In The Omnivore’s Dilemma, Michael Pollan likens grocery shopping to a literary experience because intense the label-reading it entails. He writes, “I enjoy shopping at Whole Foods nearly as much as I enjoy browsing a good bookstore, which, come to think of it, is probably no accident: Shopping at Whole Foods is a literary experience, too. That’s not to take anything away from the food, which is generally of high quality, much of it “certified organic” or “humanely raised” or “free range.” But right there, that’s the point: It’s the evocative prose as much as anything else that makes this food really special, elevating an egg or chicken breast or bag of arugula from the realm of ordinary protein and carbohydrates into a much headier experience, one with complex aesthetic, emotional, and even political dimensions.” (p 134)
Pollan continues, remarking how these labels which are supposed to streamline the consumer’s shopping experience by helping them narrow down what they want are instead confusing the consumer. Indeed, navigating one’s way through the produce aisle or dairy section can be confusing.
At a recent family party, a few of us were discussing the conundrum of buying eggs. Cage free? Organic? Brown? Vegetarian fed? More Omega-3s? Since when did buying eggs get so complicated? My visit to Marin Sun Farms last week helped me realize that the many different facets of raising chickens of course results in dozens of designations for how the laying hens are raised and coaxed to produce eggs.
To demystify the inscrutable egg labels glaring at customers from the egg case, I’ve turned to Mark Bittman for some help. In his cookbook How to Cook Everything Vegetarian—and I can’t stop singing this cookbook’s praises—he has a helpful reference section called “The Facts About Egg Labels.” Bittman writes,“Probably the most important thing you can know about buying eggs is this: If you can get those produced by a local farmer, do. Otherwise, there are so many meaningless and misleading claims that trying to know your way around buying eggs has become more than a little tricky. In fact, much of the information that has always been on egg packages is standard and can often be mostly ignored; sadly much of the new labeling is equally useless.” (p 162)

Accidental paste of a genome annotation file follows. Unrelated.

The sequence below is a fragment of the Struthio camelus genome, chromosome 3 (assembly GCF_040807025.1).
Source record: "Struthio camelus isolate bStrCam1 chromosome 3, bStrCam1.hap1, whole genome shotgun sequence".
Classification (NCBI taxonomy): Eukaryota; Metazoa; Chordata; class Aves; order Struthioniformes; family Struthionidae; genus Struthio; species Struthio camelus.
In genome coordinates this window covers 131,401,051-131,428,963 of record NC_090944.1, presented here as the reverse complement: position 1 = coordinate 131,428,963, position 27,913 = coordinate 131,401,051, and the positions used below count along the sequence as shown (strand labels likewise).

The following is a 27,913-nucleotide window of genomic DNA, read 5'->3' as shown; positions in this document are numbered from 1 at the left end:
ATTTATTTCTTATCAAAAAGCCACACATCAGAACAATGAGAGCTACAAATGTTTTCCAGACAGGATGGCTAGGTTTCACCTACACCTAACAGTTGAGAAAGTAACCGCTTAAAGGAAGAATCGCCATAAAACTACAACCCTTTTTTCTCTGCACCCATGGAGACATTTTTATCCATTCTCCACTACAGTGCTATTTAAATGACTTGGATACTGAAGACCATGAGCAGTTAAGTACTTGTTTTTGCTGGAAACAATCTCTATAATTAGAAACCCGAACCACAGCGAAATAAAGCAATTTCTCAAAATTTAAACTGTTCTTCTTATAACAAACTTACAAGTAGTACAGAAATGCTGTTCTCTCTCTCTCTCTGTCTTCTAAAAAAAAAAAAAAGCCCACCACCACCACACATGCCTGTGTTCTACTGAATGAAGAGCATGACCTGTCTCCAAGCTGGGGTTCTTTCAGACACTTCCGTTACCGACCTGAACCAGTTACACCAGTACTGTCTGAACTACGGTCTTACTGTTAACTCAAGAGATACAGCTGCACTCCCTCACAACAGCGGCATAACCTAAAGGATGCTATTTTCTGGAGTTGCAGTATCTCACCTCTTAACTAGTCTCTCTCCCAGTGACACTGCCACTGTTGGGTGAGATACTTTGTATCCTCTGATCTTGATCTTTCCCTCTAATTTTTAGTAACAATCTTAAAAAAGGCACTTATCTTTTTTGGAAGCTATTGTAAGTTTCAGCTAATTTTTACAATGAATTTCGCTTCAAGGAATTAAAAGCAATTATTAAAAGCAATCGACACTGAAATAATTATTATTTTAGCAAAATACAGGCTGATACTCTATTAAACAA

Whew! This bleak statement almost makes me want to throw in the towel and buy the cheapest eggs at the market instead of finding the most naturally raised eggs. From watching the movie Food Inc. and my other research, however, I know I still don’t want to eat eggs that are raised in an environment where chicken cage is stacked on chicken cage and the chickens never see grass or sunlight. In Animal, Vegetable, Miracle, Barbara Kingsolver puts it plainly: “If you can envision one thousand chickens in your bathroom, in cages stacked to the ceiling, you’re getting the picture.” (p 91) Not exactly the kind of place where I want to get my food from.
My aversion to raising chickens in confinement is twofold: (1) I believe that the chickens and eggs produced in this manner are not as nutritious as they could be because the stress the animals undergo undoubtedly affects the quality of their meat and eggs. (2) Raising animals in such a confined environment is not natural, and I do not believe it values life. Farmer Joel Salatin in Food, Inc. observes that if you start to view animals this way, you’ll start to view your fellow human beings this way. These are the reasons I do not want to say “What the heck” and just buy the cheapest eggs at the market.